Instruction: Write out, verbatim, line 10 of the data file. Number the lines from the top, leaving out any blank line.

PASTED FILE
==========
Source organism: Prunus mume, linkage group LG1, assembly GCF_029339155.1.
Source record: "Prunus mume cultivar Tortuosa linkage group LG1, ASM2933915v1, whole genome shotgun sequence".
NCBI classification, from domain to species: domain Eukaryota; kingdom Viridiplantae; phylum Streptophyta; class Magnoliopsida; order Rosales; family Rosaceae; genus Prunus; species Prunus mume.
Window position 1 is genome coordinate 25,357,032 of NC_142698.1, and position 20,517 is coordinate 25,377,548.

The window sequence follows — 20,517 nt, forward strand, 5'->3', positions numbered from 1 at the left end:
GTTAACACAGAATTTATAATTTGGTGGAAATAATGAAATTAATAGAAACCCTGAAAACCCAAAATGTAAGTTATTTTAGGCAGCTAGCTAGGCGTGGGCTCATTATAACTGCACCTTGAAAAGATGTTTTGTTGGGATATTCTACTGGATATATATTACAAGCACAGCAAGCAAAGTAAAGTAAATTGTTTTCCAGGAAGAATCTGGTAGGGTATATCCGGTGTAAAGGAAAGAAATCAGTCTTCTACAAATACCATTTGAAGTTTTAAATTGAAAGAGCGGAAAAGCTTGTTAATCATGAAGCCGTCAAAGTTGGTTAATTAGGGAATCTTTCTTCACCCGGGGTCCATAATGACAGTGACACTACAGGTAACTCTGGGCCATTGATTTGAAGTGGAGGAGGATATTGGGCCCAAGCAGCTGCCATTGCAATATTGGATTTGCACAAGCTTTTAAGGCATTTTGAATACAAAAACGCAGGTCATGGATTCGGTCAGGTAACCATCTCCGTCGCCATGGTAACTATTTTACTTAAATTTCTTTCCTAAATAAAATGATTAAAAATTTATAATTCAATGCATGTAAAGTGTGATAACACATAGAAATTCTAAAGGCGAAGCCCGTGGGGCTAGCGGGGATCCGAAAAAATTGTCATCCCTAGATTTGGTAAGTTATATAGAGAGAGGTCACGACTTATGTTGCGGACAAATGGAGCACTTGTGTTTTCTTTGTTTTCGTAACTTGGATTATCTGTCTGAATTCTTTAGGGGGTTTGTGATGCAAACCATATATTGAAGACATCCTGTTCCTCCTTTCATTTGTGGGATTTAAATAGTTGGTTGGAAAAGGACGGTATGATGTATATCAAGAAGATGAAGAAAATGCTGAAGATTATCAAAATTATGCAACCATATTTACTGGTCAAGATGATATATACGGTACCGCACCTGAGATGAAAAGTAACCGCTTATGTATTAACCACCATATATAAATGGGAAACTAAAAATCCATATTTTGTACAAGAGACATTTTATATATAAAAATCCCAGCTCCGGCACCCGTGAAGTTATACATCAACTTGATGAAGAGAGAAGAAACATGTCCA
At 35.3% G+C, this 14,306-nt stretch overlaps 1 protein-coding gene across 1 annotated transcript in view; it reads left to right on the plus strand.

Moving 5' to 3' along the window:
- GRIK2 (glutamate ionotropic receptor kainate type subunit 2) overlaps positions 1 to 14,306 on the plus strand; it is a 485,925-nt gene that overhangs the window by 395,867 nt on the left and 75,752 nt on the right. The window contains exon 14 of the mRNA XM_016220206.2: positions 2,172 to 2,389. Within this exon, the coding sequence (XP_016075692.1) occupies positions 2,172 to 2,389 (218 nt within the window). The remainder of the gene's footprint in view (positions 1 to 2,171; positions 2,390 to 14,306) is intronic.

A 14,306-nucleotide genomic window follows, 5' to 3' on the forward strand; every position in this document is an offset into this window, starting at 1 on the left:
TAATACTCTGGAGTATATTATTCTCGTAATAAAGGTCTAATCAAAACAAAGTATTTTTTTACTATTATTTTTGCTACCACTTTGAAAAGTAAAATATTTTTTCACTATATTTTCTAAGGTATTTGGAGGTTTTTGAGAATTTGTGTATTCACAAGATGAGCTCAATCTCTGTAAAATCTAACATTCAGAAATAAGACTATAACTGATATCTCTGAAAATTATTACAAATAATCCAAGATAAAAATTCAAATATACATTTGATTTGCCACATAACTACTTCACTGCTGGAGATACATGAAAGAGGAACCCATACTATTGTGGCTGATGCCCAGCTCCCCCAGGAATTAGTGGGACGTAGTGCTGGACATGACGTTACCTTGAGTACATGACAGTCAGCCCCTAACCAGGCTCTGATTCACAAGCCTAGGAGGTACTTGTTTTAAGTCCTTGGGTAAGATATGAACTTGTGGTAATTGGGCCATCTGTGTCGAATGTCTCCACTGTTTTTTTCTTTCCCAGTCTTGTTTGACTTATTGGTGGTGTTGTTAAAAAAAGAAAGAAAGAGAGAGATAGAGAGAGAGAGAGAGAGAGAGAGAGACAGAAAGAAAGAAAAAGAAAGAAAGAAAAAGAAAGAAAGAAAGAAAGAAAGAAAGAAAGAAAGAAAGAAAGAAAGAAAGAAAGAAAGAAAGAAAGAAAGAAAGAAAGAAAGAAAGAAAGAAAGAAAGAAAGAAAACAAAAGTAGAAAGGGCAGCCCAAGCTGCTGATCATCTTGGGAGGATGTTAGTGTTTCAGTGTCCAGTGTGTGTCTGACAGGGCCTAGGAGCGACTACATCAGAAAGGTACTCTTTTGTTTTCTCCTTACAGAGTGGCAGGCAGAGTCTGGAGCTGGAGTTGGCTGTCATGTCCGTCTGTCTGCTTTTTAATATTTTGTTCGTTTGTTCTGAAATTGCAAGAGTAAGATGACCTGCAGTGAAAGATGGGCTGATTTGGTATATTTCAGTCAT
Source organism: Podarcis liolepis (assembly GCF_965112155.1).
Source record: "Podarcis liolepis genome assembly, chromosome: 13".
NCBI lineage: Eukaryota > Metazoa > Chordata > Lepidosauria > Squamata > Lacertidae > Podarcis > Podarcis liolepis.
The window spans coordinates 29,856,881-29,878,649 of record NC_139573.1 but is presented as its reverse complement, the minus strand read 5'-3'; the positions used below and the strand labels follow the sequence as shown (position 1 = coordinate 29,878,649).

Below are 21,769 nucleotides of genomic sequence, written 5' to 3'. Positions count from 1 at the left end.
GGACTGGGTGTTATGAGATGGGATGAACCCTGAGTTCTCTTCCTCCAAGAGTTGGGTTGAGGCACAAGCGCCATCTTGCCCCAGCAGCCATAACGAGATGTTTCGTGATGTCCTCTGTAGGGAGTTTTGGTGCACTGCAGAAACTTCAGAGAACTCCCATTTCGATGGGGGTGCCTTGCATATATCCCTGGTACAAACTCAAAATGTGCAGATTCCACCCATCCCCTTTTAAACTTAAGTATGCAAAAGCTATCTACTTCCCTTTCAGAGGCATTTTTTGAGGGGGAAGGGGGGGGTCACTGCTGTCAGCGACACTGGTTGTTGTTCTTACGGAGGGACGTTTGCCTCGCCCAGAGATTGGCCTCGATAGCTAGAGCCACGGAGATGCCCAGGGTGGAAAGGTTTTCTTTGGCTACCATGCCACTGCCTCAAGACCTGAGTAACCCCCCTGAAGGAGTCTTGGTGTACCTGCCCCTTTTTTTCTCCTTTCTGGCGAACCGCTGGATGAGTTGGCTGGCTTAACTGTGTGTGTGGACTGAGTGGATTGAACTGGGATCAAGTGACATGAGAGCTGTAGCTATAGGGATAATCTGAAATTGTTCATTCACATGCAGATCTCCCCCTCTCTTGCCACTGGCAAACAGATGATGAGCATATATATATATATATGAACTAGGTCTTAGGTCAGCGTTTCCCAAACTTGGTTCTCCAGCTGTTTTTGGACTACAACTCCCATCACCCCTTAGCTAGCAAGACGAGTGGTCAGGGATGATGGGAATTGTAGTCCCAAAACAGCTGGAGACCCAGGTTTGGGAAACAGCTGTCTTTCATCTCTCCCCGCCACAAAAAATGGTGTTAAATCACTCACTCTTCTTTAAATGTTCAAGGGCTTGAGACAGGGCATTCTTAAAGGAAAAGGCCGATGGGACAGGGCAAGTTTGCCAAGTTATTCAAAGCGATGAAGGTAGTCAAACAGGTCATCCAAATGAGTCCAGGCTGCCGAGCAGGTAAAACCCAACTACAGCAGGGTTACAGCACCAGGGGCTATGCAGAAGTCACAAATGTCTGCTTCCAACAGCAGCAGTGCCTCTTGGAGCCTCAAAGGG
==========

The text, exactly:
A 14,306-nucleotide genomic window follows, 5' to 3' on the forward strand; every position in this document is an offset into this window, starting at 1 on the left: